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Title: Microstructure and Rheology of Thermoreversible Nanoparticle Gels

;  [1]
  1. (UIUC)
Publication Date:
Research Org.:
Argonne National Lab. (ANL), Argonne, IL (United States). Advanced Photon Source (APS)
Sponsoring Org.:
OSTI Identifier:
Resource Type:
Journal Article
Resource Relation:
Journal Name: Langmuir; Journal Volume: 22; Journal Issue: (18) ; 08, 2006
Country of Publication:
United States

Citation Formats

Ramakrishnan, S., and Zukoski, C.F.. Microstructure and Rheology of Thermoreversible Nanoparticle Gels. United States: N. p., 2015. Web. doi:10.1021/la060168j.
Ramakrishnan, S., & Zukoski, C.F.. Microstructure and Rheology of Thermoreversible Nanoparticle Gels. United States. doi:10.1021/la060168j.
Ramakrishnan, S., and Zukoski, C.F.. 2015. "Microstructure and Rheology of Thermoreversible Nanoparticle Gels". United States. doi:10.1021/la060168j.
title = {Microstructure and Rheology of Thermoreversible Nanoparticle Gels},
author = {Ramakrishnan, S. and Zukoski, C.F.},
abstractNote = {},
doi = {10.1021/la060168j},
journal = {Langmuir},
number = (18) ; 08, 2006,
volume = 22,
place = {United States},
year = 2015,
month = 2
  • The microstructure-rheology relationship for a model, thermoreversible nanoparticle gel is investigated using a new technique of time-resolved neutron scattering under steady and time-resolved large amplitude oscillatory shear (LAOS) flows. A 21 vol. % gel is tested with varying strength of interparticle attraction. Shear-induced structural anisotropy is observed as butterfly scattering patterns and quantified through an alignment factor. Measurements in the plane of flow show significant, local anisotropy develops with alignment along the compressional axis of flow, providing new insights into how gels flow. The microstructure-rheology relationship is analyzed through a new type of structure-Lissajous plot that shows how the anisotropicmore » microstructure is responsible for the observed LAOS response, which is beyond a response expected for a purely viscous gel with constant structure. The LAOS shear viscosities are observed to follow the “Delaware-Rutgers” rule. Rheological and microstructural data are successfully compared across a broad range of conditions by scaling the shear rate by the strength of attraction, providing a method to compare behavior between steady shear and LAOS experiments. However, important differences remain between the microstructures measured at comparatively high frequency in LAOS experiments and comparable steady shear experiments that illustrate the importance of measuring the microstructure to properly interpret the nonlinear, dynamic rheological response.« less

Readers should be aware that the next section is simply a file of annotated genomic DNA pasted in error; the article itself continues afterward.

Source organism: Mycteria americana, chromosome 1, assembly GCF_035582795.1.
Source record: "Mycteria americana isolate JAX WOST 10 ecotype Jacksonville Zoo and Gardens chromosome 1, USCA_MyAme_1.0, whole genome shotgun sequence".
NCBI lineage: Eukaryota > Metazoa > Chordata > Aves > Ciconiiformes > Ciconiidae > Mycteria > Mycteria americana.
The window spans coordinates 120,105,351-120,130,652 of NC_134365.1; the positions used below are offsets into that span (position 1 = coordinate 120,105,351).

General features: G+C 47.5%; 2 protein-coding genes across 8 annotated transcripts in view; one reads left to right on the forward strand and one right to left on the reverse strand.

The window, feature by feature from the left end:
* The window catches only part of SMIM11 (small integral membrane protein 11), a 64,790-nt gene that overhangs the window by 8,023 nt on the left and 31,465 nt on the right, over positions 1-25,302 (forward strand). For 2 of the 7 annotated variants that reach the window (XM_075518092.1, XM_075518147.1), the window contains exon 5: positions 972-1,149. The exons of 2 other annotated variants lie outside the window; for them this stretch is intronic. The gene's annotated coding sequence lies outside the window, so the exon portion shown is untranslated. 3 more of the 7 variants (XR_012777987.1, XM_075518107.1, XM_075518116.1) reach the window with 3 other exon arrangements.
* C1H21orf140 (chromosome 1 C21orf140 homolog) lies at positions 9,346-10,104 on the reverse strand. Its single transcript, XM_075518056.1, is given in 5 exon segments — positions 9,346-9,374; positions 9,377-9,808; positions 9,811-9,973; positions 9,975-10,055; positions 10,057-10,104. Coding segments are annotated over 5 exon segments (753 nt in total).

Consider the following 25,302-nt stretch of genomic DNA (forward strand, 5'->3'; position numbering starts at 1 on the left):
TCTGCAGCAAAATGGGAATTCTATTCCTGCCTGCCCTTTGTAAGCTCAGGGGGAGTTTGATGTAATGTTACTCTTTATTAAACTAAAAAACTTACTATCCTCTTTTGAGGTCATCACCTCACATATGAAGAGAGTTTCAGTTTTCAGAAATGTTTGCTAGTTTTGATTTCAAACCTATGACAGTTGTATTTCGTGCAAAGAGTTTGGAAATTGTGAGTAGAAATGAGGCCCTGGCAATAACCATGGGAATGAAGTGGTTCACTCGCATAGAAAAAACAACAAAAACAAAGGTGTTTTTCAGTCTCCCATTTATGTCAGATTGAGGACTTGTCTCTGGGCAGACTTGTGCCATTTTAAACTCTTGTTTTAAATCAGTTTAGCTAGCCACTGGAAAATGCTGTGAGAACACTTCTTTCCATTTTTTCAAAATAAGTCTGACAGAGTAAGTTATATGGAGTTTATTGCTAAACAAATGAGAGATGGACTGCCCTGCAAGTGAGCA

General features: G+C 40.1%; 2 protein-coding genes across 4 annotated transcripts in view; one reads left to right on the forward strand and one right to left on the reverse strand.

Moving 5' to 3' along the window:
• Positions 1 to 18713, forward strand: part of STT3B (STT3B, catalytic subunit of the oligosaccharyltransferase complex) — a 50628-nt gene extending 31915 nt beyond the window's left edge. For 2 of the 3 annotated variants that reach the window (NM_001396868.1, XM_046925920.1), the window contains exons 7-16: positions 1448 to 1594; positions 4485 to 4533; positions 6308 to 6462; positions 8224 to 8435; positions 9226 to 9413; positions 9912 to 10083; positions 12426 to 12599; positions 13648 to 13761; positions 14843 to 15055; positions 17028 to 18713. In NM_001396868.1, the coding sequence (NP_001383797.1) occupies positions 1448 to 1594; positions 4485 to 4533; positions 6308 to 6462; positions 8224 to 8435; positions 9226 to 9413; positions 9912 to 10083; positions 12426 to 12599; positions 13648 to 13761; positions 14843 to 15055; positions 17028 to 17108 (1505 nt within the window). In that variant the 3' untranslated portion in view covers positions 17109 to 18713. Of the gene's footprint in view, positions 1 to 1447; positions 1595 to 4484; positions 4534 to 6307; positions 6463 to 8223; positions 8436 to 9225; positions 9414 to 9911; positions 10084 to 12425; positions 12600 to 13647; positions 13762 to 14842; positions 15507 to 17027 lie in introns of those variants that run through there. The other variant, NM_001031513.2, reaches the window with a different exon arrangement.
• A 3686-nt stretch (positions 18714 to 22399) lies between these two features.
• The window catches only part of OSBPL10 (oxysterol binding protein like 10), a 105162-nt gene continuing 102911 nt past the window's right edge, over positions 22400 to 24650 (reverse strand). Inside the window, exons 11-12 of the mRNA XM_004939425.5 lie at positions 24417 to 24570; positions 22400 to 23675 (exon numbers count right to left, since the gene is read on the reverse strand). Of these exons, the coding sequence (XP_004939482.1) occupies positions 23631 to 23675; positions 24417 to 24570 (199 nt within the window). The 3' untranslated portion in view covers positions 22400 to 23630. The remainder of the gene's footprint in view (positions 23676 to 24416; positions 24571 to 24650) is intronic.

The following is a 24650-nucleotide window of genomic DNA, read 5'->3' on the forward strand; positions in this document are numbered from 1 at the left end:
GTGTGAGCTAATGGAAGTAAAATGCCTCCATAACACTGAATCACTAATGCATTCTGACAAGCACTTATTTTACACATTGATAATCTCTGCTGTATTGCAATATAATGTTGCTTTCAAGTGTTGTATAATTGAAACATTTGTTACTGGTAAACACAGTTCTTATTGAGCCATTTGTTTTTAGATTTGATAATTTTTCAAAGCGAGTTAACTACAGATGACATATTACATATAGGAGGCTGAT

• Graft copolymers consisting of a poly(DL-lactic acid–co–glycolic acid) backbone grafted with polyethyelene glycol (PLGA-g-PEG) side chains were synthesized and formed thermoreversible gels in aqueous solutions which exhibited solution behavior at low temperature and sol-gel transitions at higher temperature. The composition of the polymer and relative amounts of polylactic acid (LA), glycolic acid (GA), and ethylene glycol (EG) could be varied by controlling the precursor concentrations and reaction temperature. The gelation temperature could be systematically tailored from 15°C to 34°C by increasing the concentration of PEG in the graft copolymer. The gelation temperature decreased with increasing polymer molecular weight and decreasingmore » polymer concentration. This work has importance for the development of water soluble gels with tailored compositions and gelation temperatures for use in tissue engineering and as injectable depots for drug delivery.« less
  • Dynamic arrest transitions of colloidal suspensions containing non-spherical particles are of interest for the design and processing of various particle technologies. To better understand the effects of particle shape anisotropy and attraction strength on gel and glass formation, we present a colloidal model system of octadecyl-coated silica rods, termed as adhesive hard rods (AHR), which enables control of rod aspect ratio and temperature-dependent interactions. The aspect ratios of silica rods were controlled by varying the initial TEOS concentration following the work of Kuijk et al. (J. Am. Chem. Soc., 2011, 133, 2346–2349) and temperature-dependent attractions were introduced by coating themore » calcined silica rods with an octadecyl-brush and suspending in tetradecane. The rod length and aspect ratio were found to increase with TEOS concentration as expected, while other properties such as the rod diameter, coating coverage, density, and surface roughness were nearly independent of the aspect ratio. Ultra-small angle X-ray scattering measurements revealed temperature-dependent attractions between octadecyl-coated silica rods in tetradecane, as characterized by a low-q upturn in the scattered intensity upon thermal quenching. Lastly, the rheology of a concentrated AHR suspension in tetradecane demonstrated thermoreversible gelation behavior, displaying a nearly 5 orders of magnitude change in the dynamic moduli as the temperature was cycled between 15 and 40 °C. We find the adhesive hard rod model system serves as a tunable platform to explore the combined influence of particle shape anisotropy and attraction strength on the dynamic arrest transitions in colloidal suspensions with thermoreversible, short-range attractions.« less